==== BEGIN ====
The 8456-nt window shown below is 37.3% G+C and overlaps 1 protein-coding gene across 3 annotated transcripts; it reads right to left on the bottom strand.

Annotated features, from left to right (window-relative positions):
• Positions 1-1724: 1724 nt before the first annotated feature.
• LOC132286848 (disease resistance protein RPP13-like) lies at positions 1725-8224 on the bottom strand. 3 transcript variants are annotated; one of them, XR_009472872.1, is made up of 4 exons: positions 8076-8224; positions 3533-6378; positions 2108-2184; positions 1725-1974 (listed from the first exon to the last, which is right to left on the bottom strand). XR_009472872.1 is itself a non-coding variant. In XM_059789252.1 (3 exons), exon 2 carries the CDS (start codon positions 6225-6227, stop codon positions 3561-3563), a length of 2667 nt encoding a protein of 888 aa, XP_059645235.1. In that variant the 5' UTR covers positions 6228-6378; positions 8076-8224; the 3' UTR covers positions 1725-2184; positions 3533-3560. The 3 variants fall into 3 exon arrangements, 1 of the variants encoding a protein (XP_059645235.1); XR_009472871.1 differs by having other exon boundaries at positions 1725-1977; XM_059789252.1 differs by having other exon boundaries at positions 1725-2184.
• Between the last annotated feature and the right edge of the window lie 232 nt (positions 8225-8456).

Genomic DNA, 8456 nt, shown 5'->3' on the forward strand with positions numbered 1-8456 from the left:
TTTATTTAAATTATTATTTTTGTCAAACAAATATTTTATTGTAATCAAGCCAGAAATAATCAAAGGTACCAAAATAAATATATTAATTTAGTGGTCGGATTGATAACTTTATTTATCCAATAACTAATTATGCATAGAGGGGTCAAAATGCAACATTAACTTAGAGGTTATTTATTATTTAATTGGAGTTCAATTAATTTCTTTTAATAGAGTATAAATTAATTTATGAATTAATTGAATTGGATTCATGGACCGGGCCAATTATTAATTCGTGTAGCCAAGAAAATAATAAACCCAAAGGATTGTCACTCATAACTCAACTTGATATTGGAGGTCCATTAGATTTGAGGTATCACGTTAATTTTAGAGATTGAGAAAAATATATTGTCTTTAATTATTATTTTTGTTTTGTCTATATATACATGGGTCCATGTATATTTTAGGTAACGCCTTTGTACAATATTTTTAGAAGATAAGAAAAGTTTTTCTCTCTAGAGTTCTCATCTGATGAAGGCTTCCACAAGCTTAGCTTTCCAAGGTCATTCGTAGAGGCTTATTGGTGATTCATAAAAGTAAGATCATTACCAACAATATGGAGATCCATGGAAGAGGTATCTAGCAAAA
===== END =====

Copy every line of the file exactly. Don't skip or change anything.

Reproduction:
The 8456-nt window shown below is 37.3% G+C and overlaps 1 protein-coding gene across 3 annotated transcripts; it reads right to left on the bottom strand.

Annotated features, from left to right (window-relative positions):
• Positions 1-1724: 1724 nt before the first annotated feature.
• LOC132286848 (disease resistance protein RPP13-like) lies at positions 1725-8224 on the bottom strand. 3 transcript variants are annotated; one of them, XR_009472872.1, is made up of 4 exons: positions 8076-8224; positions 3533-6378; positions 2108-2184; positions 1725-1974 (listed from the first exon to the last, which is right to left on the bottom strand). XR_009472872.1 is itself a non-coding variant. In XM_059789252.1 (3 exons), exon 2 carries the CDS (start codon positions 6225-6227, stop codon positions 3561-3563), a length of 2667 nt encoding a protein of 888 aa, XP_059645235.1. In that variant the 5' UTR covers positions 6228-6378; positions 8076-8224; the 3' UTR covers positions 1725-2184; positions 3533-3560. The 3 variants fall into 3 exon arrangements, 1 of the variants encoding a protein (XP_059645235.1); XR_009472871.1 differs by having other exon boundaries at positions 1725-1977; XM_059789252.1 differs by having other exon boundaries at positions 1725-2184.
• Between the last annotated feature and the right edge of the window lie 232 nt (positions 8225-8456).

Genomic DNA, 8456 nt, shown 5'->3' on the forward strand with positions numbered 1-8456 from the left:
TTTATTTAAATTATTATTTTTGTCAAACAAATATTTTATTGTAATCAAGCCAGAAATAATCAAAGGTACCAAAATAAATATATTAATTTAGTGGTCGGATTGATAACTTTATTTATCCAATAACTAATTATGCATAGAGGGGTCAAAATGCAACATTAACTTAGAGGTTATTTATTATTTAATTGGAGTTCAATTAATTTCTTTTAATAGAGTATAAATTAATTTATGAATTAATTGAATTGGATTCATGGACCGGGCCAATTATTAATTCGTGTAGCCAAGAAAATAATAAACCCAAAGGATTGTCACTCATAACTCAACTTGATATTGGAGGTCCATTAGATTTGAGGTATCACGTTAATTTTAGAGATTGAGAAAAATATATTGTCTTTAATTATTATTTTTGTTTTGTCTATATATACATGGGTCCATGTATATTTTAGGTAACGCCTTTGTACAATATTTTTAGAAGATAAGAAAAGTTTTTCTCTCTAGAGTTCTCATCTGATGAAGGCTTCCACAAGCTTAGCTTTCCAAGGTCATTCGTAGAGGCTTATTGGTGATTCATAAAAGTAAGATCATTACCAACAATATGGAGATCCATGGAAGAGGTATCTAGCAAAA